Translation technology explored: Has a three-year maturation period done Google Translate any good?
Language users in multilingual environments who are trying to make sense of the linguistic challenges they face may well regard the advent of online machine translation (MT) applications as a welcome intervention. Such applications have made it possible for virtually anyone to try their hand at translation – with minimum effort, at that. However, the usefulness of the output of these translation applications varies. The empirical research described in this article is a continuation of an investigation into the usefulness of MT in a higher education context. In 2010, Afrikaans and English translations generated by Google Translate and two human translators, based on the same set of source texts, were evaluated by a panel of raters by means of a holistic assessment tool. In 2011 and 2012, the same set of source texts was translated again with Google Translate, and those translations have since been evaluated in exactly the same manner. The results show that the quality of Google Translate’s output has improved over the three years. Subsequently, an error analysis was performed on the translation set of one text type by means of a second assessment tool. Despite an overall improvement in quality, we found that the 2012 translation contained unexpected new errors. In addition, the error analysis showed that mistranslation posed the largest risk when using this MT application. Users of MT should, therefore, understand the risks of their choice and that some text types and contexts are better suited to MT than others. Armed with this knowledge, translators and multilingual communities can make informed decisions regarding MT and translation technology in general.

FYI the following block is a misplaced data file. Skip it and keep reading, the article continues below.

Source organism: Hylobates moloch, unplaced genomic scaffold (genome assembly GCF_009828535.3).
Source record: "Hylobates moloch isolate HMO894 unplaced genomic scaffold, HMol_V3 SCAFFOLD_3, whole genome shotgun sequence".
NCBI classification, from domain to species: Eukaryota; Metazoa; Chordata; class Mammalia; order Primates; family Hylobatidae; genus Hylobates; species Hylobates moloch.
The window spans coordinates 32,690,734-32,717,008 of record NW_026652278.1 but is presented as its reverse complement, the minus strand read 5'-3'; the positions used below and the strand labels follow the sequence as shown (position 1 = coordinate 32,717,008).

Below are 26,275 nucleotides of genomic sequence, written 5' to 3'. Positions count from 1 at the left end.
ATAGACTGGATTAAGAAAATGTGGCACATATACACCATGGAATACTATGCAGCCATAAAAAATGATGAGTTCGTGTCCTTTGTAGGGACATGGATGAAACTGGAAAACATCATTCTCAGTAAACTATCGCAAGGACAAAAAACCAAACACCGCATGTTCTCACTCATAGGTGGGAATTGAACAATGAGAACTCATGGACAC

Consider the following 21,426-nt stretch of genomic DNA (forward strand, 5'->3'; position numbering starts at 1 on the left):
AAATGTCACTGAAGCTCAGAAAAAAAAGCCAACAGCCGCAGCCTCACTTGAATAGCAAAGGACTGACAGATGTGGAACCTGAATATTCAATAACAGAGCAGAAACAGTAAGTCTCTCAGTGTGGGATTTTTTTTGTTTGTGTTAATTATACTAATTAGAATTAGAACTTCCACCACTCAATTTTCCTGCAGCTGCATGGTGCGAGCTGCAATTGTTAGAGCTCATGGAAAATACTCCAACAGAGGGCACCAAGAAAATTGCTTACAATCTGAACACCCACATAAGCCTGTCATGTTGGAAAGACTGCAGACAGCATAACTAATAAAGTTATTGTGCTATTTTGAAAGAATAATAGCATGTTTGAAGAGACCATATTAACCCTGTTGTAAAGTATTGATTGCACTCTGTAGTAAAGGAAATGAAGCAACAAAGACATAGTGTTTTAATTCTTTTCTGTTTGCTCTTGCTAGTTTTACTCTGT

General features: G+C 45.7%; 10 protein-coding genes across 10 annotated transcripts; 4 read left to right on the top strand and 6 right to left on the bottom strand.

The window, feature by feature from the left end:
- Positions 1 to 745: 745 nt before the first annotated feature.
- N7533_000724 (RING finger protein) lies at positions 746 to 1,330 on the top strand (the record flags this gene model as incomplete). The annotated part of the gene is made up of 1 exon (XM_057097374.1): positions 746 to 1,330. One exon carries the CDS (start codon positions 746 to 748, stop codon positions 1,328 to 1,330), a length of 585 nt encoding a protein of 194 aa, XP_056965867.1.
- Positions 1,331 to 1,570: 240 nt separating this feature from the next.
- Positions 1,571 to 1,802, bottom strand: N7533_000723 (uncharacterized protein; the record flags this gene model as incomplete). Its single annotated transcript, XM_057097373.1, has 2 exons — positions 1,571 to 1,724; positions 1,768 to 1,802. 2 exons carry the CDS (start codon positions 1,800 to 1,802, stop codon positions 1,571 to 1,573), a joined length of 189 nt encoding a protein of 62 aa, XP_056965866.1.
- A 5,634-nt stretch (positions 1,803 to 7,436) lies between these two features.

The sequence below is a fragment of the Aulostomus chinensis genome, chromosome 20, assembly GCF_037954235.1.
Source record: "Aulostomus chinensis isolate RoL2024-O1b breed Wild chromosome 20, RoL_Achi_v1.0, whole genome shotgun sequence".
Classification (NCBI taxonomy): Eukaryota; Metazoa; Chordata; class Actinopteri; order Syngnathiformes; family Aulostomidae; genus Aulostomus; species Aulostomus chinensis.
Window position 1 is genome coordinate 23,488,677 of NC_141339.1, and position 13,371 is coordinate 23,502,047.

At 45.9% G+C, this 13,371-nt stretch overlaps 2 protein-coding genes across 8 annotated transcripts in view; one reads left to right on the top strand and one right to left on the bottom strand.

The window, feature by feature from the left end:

Keywords: error analysis, Google Translate, higher education, machine translation, multilingualism, translation quality